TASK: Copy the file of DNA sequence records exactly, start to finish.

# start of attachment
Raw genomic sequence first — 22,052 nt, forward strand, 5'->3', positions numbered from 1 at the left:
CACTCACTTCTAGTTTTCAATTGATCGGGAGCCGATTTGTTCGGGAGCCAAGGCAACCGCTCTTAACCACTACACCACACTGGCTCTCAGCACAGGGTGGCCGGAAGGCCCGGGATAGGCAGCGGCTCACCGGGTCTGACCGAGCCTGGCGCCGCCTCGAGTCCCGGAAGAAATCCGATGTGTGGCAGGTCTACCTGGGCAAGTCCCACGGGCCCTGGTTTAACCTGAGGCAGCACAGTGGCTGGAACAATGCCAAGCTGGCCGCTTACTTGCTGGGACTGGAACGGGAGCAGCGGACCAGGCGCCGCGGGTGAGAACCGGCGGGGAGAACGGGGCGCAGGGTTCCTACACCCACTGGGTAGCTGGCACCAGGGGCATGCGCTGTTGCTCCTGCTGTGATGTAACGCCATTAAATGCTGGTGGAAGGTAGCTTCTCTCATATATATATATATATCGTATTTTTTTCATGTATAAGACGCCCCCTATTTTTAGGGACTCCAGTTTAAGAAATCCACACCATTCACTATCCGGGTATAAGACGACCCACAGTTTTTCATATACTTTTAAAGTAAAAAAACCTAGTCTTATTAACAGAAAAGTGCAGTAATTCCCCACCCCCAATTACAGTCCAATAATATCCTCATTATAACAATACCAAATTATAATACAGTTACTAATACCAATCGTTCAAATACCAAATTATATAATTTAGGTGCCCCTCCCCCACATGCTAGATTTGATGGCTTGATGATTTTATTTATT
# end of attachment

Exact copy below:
Raw genomic sequence first — 22,052 nt, forward strand, 5'->3', positions numbered from 1 at the left:
CACTCACTTCTAGTTTTCAATTGATCGGGAGCCGATTTGTTCGGGAGCCAAGGCAACCGCTCTTAACCACTACACCACACTGGCTCTCAGCACAGGGTGGCCGGAAGGCCCGGGATAGGCAGCGGCTCACCGGGTCTGACCGAGCCTGGCGCCGCCTCGAGTCCCGGAAGAAATCCGATGTGTGGCAGGTCTACCTGGGCAAGTCCCACGGGCCCTGGTTTAACCTGAGGCAGCACAGTGGCTGGAACAATGCCAAGCTGGCCGCTTACTTGCTGGGACTGGAACGGGAGCAGCGGACCAGGCGCCGCGGGTGAGAACCGGCGGGGAGAACGGGGCGCAGGGTTCCTACACCCACTGGGTAGCTGGCACCAGGGGCATGCGCTGTTGCTCCTGCTGTGATGTAACGCCATTAAATGCTGGTGGAAGGTAGCTTCTCTCATATATATATATATATCGTATTTTTTTCATGTATAAGACGCCCCCTATTTTTAGGGACTCCAGTTTAAGAAATCCACACCATTCACTATCCGGGTATAAGACGACCCACAGTTTTTCATATACTTTTAAAGTAAAAAAACCTAGTCTTATTAACAGAAAAGTGCAGTAATTCCCCACCCCCAATTACAGTCCAATAATATCCTCATTATAACAATACCAAATTATAATACAGTTACTAATACCAATCGTTCAAATACCAAATTATATAATTTAGGTGCCCCTCCCCCACATGCTAGATTTGATGGCTTGATGATTTTATTTATT